By Charmaine A. Tadalan

THE remaining packages of President Rodrigo R. Duterte’s comprehensive tax reform program (CTRP) might take a backseat in the Senate as the chamber gets sidetracked by measures seeking to shield the economy from a novel coronavirus outbreak, its leaders said.

“If the situation worsens, we won’t be acting on it,” Senate President Vicente C. Sotto III said in Filipino during a briefing at the weekend. He added that lawmakers might have to prioritize measures needed to contain a coronavirus disease 2019 (COVID-19) outbreak.

The ways and means committee last month endorsed for Senate plenary debates the proposed Corporate Income Tax and Incentives Reform Act (CITIRA), which will gradually cut the tax on companies to 20% by 2029 from 30% now.

Senator Pia S. Cayetano, who heads the committee, had said there’s a “very good chance” the Senate would approve the bill on final reading by March 13, before Congress goes on a Holy Week break.

A proposed Passive Income and Financial Intermediary Taxation Act (PIFITA) that will simplify the tax structure for financial instruments is pending at the committee level.

Mr. Sotto said the Senate could only pass legislation that could lessen the impact of COVID-19 on the Philippine economy.

“That’s very possible,” Senate President Pro Tempore Ralph G. Recto said in a mobile phone message on Sunday when asked about Mr. Sotto’s view.

Philippine Economic Zone Authority (PEZA) Director General Charito B. Plaza on Sunday asked legislators to halt deliberations on CITIRA.

“We at PEZA and the affected thousands of export industries appeal to our lawmakers to put a halt on the discussion of the proposed CITIRA bill with the continuous surge and spread of the (COVID-19) that plagued around the world,” Ms. Plaza said in a statement on Sunday.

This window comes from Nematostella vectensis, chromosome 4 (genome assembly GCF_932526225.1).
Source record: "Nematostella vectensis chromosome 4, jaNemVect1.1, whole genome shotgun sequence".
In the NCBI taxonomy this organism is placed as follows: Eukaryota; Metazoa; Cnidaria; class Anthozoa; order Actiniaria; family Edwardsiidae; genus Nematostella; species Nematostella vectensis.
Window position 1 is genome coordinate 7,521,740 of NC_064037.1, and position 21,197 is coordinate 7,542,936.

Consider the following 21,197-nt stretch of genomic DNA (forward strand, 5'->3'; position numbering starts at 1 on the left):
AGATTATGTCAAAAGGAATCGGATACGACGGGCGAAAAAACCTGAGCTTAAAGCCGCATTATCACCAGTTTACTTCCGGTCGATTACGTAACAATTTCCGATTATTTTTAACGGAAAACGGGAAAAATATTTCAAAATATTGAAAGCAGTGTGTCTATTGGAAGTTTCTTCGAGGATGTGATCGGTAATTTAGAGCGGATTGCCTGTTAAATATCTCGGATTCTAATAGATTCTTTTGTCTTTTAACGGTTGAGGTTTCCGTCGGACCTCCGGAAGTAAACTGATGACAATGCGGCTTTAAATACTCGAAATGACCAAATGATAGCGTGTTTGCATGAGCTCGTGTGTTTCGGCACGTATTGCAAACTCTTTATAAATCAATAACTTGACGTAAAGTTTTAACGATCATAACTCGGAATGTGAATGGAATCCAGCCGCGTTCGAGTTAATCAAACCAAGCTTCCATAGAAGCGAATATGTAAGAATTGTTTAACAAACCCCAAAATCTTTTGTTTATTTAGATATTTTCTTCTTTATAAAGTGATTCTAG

She noted many export industries have already been hurt by the slowdown in China as the virus disrupted global supply chains.

“Travel bans of many countries, likewise, affected airlines and the quarantine requirements in shipments added in the slowdown of export-import activities. Worst, another consequence is that jobs had to be reduced too by companies,” Ms. Plaza said.

But Albay Rep. Jose Ma. Clemente S. Salceda argued that CITIRA is one such measure that would cushion the impact of a deadly virus outbreak.

“CITIRA is the economic vaccine for COVID-19,” Mr. Salceda, who heads the House ways and means committee, said in a text message. “Delaying CITIRA will be worse than the worst economic impact of COVID 19.”

“Corporate income tax reduction will be the biggest economic stimulus to offset a weakness in demand while resolving the uncertainties surrounding the incentives regime will restart both domestic and foreign direct investments,” the congressman said

“At this point, CITIRA is positioned as a first best policy (prescription) to cure any possible economic ills of COVID-19,” he added.

The House of Representatives has approved on final reading both the proposed CITIRA and PIFITA.

The measures form part of the Duterte administration’s comprehensive tax reform program, which includes proposals to simplify the tax structure for financial instruments, provide a uniform framework for real property valuation and increase state share in mining revenue.

The government has enacted a measure cutting personal income taxes and increasing or adding levies on several goods and services.

Another law grants estate tax amnesty and amnesty on delinquent accounts, while two more laws separately increased the excise tax on alcohol products and conventional and electronic cigarettes.

Ms. Cayetano earlier said the Senate could pass CITIRA by March 13 if it discusses the measure regularly. The 18th Congress has two weeks left before it goes on its March 14-May 3 break.